Image of knitwear designer Lív Ulven walking away, wearing a patterned dress and black boots. She holds the brown textured Tåkesti Shawl, handknit with unspun Nutiden yarn, on a small path in an autumnal forest adorned with vibrant fall colors.

The Best of Both Worlds: Combining Texture and Colourwork

If you're up for a slightly more significant challenge, or simply can't decide, why not combine both texture and colourwork? The Bjørk Raglan Sweater, designed using two strands of Nutiden yarn from Höner och Eir combined with two strands of Plötulopi from Ístex for contrast, serves as an excellent starting point. This design, knit top-down, features a simple and easy-to-master blend of stranded colourwork and slip-stitch techniques. The result is an incredibly cosy, warm, yet lightweight sweater that will keep you comfortable even through the harshest winters. Plus, it gives you the chance to play with colour by alternating shades throughout the rows or using one of the variegated Nutiden colourways, adding delightful visual interest to your garment.

The Bjørk Raglan Sweater, displayed on a black hanger against a white wall. Handknit in unspun yarn, it showcases a textured slip stitch pattern and captivating colorwork. The sweater is beige with contrasting black colors.

The Case for Single Stranded Knitting

Many knitters prefer working with unspun yarn held double-stranded or single-stranded, paired with a lace-weight yarn like silk mohair or alpaca lace. If you're new to unspun yarn, starting with double-stranded knitting is advisable, as it provides a gentler introduction.

However, I want to make a case for the unique qualities of single-strand knitting, which produces a garment that's airy, ethereal, and surprisingly warm - there's truly nothing else quite like it. While it might seem intimidating for beginners, the exceptional results are undoubtedly worth it. Once you're comfortable with unspun yarn, trying this method is highly recommended. You might find it more manageable and enjoyable than you'd initially expect, despite any daunting tales you may have heard. Yes, it's not easy, but it's easier than you might think! And there's only one way to find out if it's for you - as always, by trying it yourself.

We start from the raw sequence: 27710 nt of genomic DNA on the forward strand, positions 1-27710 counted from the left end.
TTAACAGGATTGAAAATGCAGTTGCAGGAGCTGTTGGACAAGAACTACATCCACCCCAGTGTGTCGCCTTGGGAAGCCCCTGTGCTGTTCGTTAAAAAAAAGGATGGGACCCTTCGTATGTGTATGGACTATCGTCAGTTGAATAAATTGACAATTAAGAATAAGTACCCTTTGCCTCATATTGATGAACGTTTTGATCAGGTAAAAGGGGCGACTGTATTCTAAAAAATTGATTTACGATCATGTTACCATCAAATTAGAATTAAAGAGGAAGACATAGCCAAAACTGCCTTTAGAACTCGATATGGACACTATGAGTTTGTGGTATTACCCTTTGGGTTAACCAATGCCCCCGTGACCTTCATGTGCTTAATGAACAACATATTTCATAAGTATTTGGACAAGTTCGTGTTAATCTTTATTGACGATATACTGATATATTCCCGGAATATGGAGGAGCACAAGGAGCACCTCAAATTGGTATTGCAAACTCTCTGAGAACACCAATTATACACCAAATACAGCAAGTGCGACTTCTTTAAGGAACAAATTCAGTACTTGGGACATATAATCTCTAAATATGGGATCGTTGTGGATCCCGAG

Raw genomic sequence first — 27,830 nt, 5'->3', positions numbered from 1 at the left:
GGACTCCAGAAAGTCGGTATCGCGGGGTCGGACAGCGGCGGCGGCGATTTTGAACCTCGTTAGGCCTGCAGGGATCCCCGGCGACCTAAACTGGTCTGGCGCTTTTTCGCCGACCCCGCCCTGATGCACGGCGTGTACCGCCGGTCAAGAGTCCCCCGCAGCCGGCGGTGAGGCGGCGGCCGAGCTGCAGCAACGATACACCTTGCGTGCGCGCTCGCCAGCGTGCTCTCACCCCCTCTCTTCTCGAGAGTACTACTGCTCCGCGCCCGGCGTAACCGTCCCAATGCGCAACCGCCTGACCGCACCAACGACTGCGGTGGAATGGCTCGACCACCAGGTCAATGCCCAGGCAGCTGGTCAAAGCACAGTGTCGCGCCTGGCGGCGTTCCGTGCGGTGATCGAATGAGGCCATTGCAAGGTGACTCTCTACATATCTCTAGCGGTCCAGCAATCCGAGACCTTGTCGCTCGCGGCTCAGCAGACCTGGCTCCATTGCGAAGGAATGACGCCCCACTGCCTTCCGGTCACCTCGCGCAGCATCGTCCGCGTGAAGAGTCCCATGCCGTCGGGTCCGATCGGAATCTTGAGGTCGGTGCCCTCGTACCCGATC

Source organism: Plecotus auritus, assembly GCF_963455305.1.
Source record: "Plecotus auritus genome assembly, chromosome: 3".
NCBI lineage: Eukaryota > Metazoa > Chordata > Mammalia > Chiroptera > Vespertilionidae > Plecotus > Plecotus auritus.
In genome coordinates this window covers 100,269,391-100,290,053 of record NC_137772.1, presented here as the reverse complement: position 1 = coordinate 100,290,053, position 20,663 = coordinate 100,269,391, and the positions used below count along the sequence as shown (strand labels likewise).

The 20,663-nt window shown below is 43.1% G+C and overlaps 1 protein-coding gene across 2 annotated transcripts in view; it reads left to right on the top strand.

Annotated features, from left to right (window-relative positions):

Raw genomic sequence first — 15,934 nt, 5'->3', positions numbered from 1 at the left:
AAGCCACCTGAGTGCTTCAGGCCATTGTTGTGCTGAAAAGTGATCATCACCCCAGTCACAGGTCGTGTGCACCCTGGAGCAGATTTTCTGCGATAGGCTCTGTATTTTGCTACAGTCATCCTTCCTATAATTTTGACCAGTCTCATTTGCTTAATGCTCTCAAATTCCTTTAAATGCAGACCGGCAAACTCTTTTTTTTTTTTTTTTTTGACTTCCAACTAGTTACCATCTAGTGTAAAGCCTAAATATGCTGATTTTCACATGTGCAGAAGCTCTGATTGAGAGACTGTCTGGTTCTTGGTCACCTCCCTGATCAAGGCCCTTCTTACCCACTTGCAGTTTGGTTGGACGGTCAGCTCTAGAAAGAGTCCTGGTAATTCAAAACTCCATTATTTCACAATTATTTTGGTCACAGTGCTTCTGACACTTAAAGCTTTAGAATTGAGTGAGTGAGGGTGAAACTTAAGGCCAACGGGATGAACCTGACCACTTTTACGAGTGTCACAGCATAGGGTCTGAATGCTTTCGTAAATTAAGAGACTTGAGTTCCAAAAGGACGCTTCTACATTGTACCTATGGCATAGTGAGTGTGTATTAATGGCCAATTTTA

When you're ready to embark on this journey, I recommend giving the Fernlys Sweater a try. Designed with a single strand of Nutiden yarn, and knit from the top down, it features simple yet engaging techniques of both colourwork and texture that add unique character, but are all very manageable and suitable for knitting with a single strand. The short distances between colour changes ensure less strain on individual strands, thereby preventing breakage. The slip-stitch pattern adds an interesting element that separates the colourwork sections but isn't difficult to execute. The Estonian braid, while slightly more challenging, adds a delightful finishing touch.


The handknit Fernlys yoke sweater showcased on a black hanger against a white wall. Crafted with unspun Nutiden yarn, it boasts a minimalist stranded colorwork pattern depicting ferns and a slip stitch texture. The sweater is light grey with contrasting dark grey accents.

The Fernlys Sweater is a highly versatile knit, as it's worked at a gauge where you can work it just as comfortably single stranded as double stranded by simply switching the needle size. It offers a great opportunity to explore the joy of knitting with unspun yarn.

Cutting Unspun Yarn: Why You Shouldn't Dread Steeking

Although the Lo·ki Cardigan technically belongs in the category of simple, cozy stockinette staples, along with its sweater counterpart, the Lo·ki Raglan, I've decided to discuss it last. Why? Well, I can imagine that after you've just learned how to keep your yarn from breaking, the last thing you want to do is take scissors to it. Nevertheless, it's something you should consider, as there is no better yarn to work your first steeked cardigan with than unspun yarn.